Apres Hallows Wedding Ride to Santa Clarita

The terrain completes its transition to desert as the elevation increases and approaches Castaic Junction, where CA-126 connects with I-5, north of Valencia.

Apres Hallows Wedding Ride to Santa Clarita

Apres Hallows Wedding Ride to Santa Clarita

As I approached the last ten miles of the route, I came upon two stretches of CA-126, just west of Castaic Junction, that had no shoulder for me to ride.

Apres Hallows Wedding Ride to Santa Clarita

I bypassed the first stretch by jumping over the barricade and riding on hard pack. But the second stretch was just a ravine: I had to “take the lane” on a road where cars regularly speed at 60-70 MPH. It reminded me of riding on Tyburn Road in Morrisville, Pennsylvania during my inaugural Cheesesteak Century where I had to sprint and merge onto a highway with big trucks barreling towards me.

Tyburn Road in Morrisville, Pennsylvania is an awful place to ride a bike.

Tyburn Road in Morrisville, Pennsylvania is an awful, awful place to ride a bike because it’s a heavily potholed highway. Yikes!

East of Castaic Junction, the route heads south and is essentially suburban as you ride through California’s eighteenth largest city. For seven miles you’ll ride past industrial parks, shopping centers, and overly planned subdivisions to ultimately arrive at the Metrolink station at Santa Clarita.

Apres Hallows Wedding Ride to Santa Clarita

This might not be the most arduous ride, and judging from the Strava heat maps, it’s not the most unexplored route to take. But if you’re looking for a direct way, low-traffic route to get between Santa Barbara and Santa Clarita, this will do just fine.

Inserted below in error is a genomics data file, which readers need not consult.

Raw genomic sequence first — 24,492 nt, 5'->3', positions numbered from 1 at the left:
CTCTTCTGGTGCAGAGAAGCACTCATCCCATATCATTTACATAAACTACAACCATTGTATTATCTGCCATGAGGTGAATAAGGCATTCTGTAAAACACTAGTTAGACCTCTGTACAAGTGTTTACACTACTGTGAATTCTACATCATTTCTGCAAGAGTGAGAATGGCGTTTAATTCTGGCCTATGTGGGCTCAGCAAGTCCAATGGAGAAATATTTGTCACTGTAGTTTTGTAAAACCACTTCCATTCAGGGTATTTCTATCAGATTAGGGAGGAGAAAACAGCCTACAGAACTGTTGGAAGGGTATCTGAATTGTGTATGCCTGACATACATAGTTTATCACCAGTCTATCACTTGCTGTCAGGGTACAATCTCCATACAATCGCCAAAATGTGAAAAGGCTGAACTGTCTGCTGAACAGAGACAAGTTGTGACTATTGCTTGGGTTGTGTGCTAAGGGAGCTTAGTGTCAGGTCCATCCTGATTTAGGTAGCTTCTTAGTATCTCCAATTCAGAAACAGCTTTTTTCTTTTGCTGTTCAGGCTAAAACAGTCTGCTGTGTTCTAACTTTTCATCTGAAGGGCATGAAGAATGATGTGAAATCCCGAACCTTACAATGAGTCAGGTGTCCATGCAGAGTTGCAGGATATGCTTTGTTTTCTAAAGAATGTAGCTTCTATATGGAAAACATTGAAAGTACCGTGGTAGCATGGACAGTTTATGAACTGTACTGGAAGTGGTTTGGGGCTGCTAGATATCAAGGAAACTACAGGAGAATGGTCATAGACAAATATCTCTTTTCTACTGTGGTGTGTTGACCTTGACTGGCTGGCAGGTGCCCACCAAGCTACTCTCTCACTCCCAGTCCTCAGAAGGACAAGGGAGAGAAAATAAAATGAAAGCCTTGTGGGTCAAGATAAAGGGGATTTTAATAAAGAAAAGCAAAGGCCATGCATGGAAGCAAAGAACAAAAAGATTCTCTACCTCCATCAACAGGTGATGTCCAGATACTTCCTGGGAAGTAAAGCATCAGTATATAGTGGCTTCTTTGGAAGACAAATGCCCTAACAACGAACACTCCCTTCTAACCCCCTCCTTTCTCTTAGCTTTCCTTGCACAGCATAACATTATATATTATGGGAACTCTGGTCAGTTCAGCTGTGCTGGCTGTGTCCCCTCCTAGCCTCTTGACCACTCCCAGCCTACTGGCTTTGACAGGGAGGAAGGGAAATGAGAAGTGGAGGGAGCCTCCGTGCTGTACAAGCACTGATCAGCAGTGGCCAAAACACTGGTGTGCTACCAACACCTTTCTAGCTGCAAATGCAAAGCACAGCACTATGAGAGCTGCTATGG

Santa Clarita to Oxnard and Santa Barbara via CA-126

Until I was in high school, all I knew of Santa Barbara was that Michael Jackson and Ronald Reagan both lived near there and that it was the setting for a long-running soap opera. But one day, in my junior year of high school, a friend and I drove from the Antelope Valley to Santa Barbara for a day trip out of the high desert. Once we arrived, I was struck by remarkable differences in topography—desert versus beach, 2000-foot elevation versus sea level—but also by the drive. It was a much longer drive than I had done to that point: my parents didn’t really drive very far so most of our car trips were about an hour long and almost all contained within Los Angeles county. Driving over 100 miles, through two different counties, seemed to me then as extraordinary as biking 100 miles across state lines seems to me today.